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Trip Reports 2008-04-27-Baldy-Girdlestone-Dorset Ridge-Mc Gregor

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This article was first published in the Tararua Tramper Volume 80 No. 5, June 2008

Anzac weekend in the Tararuas

April 23rd-27th 2008

Anzac day - falling on a Friday - gave the opportunity of a long weekend of tramping and the opportunity to complete some unfinished business from Easter in the form of a visit to Dorset Ridge Hut. The interest in Dorset Ridge Hut stems from the fact that it has recently had a makeover- which has included extending the hut - but that wasn’t all, as we discovered. Being a party of six, we had the potential to put pressure on the six-bunk huts in the area given that it was a long weekend during the roar and favourable weather was forecast. A phone call to a DoC officer soon revealed that no hunters had been flown into Dorset or Carkeek huts. We made our way to Atiwhakatu Hut on Wednesday night to enable an early start up the stream to Pinnacle Saddle and onto Baldy on Thursday.

Thursday was a great Tararua day, fine and clear with little wind, and, being autumn, a moderate temperature. We made steady progress and were able to lunch, albeit a bit after noon, by the tarn on Mid King. This was new territory for some of the party, and the Tararua tops, which are the most striking feature of the range, were certainly at their very best. Good views were possible in all directions and the peaks normally visible from Mid King were all on display. Chris liked the symmetry of Girdlestone but was less impressed by its size. North King presents its own little challenges with a tricky ascent up a rather rocky spine. Once on North King, we headed west until we sighted the small tarn and cairn before changing direction back to the north and headed for Adkin and Girdlestone. The climb onto Adkin is rather gentle and we were soon having afternoon tea by the Girdlestone tarn, which seemed to have less water than usual, a legacy of our rather good summer. Being refreshed, we were in a good mental state to tackle Girdlestone. The first little obstacle is a small sidle to the west to avoid a rather steep pitch on the east side, and the rest of the climb is an interesting rock scramble with no difficult sections. The route to Tarn Ridge Hut is intersected just below the summit trig, and heads steeply down to the Girdlestone Pinnacles, which, while requiring care, pose no obstacles. Tarn Ridge Hut was unoccupied but there was a large stack of food on the bench with no explanation in the log book or explanatory note with the food. Views of Bannister and the saddle to Waingawa were short lived as low mist soon enveloped the distant ridges then the area around the hut. As the temperature dropped, the fire was lit and soon warmed up the hut for a comfortable night.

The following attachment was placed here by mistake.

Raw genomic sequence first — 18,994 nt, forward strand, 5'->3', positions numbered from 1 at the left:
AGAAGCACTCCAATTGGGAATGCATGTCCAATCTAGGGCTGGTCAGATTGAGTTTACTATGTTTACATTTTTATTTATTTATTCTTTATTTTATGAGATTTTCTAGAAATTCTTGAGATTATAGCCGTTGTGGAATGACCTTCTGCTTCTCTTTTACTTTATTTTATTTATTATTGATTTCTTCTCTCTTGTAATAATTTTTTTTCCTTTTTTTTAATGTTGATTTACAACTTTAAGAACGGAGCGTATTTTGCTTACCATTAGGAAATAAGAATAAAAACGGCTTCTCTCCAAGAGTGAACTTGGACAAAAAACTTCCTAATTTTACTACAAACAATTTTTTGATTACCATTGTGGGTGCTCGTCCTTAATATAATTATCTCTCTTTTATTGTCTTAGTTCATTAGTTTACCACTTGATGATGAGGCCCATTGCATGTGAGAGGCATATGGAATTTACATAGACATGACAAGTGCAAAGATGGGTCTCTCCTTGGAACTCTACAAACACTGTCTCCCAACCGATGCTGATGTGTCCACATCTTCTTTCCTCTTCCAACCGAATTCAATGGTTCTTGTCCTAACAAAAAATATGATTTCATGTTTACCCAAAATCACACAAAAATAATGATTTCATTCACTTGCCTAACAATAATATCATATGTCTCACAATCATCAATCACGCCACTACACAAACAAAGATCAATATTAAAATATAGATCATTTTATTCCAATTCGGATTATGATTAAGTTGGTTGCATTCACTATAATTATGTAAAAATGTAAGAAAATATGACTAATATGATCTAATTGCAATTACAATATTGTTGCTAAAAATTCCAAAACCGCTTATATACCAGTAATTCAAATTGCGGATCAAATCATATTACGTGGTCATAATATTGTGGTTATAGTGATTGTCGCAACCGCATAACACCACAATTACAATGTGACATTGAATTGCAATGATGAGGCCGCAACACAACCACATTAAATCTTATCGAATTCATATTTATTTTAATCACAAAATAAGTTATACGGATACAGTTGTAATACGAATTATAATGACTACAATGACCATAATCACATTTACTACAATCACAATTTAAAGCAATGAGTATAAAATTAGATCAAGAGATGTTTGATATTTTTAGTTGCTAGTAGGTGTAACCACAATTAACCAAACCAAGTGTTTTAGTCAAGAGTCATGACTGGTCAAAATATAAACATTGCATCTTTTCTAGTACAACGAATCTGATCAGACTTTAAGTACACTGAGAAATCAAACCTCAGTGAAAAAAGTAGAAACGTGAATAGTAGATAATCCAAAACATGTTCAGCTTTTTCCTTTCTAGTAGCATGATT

Dorset Ridge Hut was Friday’s destination, and to fill the rest of the day, a side trip to Carkeek was planned. Dorset Ridge Hut is a real masterpiece and one of the best locations on the Tararua tops is now graced with the best Tararua tops hut. The work has been carried out to a high professional standard: new fire, roof, spouting loo, porch and sink, and numerous other little comfort-enhancing touches. The writer made himself busy during the day, collecting and sawing wood and relaxing with the good quality reading material while the five other members did a day trip into a tributary of the Waiohine. A good leatherwood fire made the hut very comfortable as it was quite chilly outside.

Saturday again dawned bright and clear and we maintained our high standard of early morning starts, up at 6-30 and out the door before 7-45. Our route for the day was down the spur from the hut to Dorset Creek and up onto the Cairn Peak spur and then to Cairn Peak and south over the Broken Axe Pinnacles, McGregor, Angle Knob and on to Jumbo Hut. The spur from the hut to Dorset Creek has a bit of a reputation for being hard to follow in both directions, and as we made our way down the steep freshly cut section, we heard voices to our left; a party of two had spent a night in the leatherwood. Once we had told them where the track was, we continued down the route, which had been well taped but not cut. The foot pad is often difficult to see through the tall grass, Chionochloa conspicua, which covers quite a lot of the route.

Once in sight of the creek, the route becomes steeper but a gentle descent is possible a little downstream of the marked exit. A short distance upstream, a foot pad starts at the base of a slip, which, together with tape, tree blazes and some small cairns, marks a route to crest of the spur from where a well-worn foot pad leads to the bush edge. From the bush edge the spur climbs gently at first and only steepens for the final 50 or so metres. We decided on lunch after crossing the Broken Axe Pinnacles, where we sidled the first big pinnacle and then made our way to a lunch spot before climbing McGregor. One further stop at the Bartlett’s Rocks tarn to replenish our water supplies and then off to Jumbo hut.

Jumbo was all but full soon after our arrival, and it was reported that there had been 60 in Powell on Friday night. After a comfortable night, we again rose at our usual time and headed off for the road end after a very successful trip.

Party members
Russell Cooke, Ken Fraser, Chris Munn, Peggy Munn, Janette Roberts and Dave Reynolds

Page last modified on 2009 Oct 23 00:36

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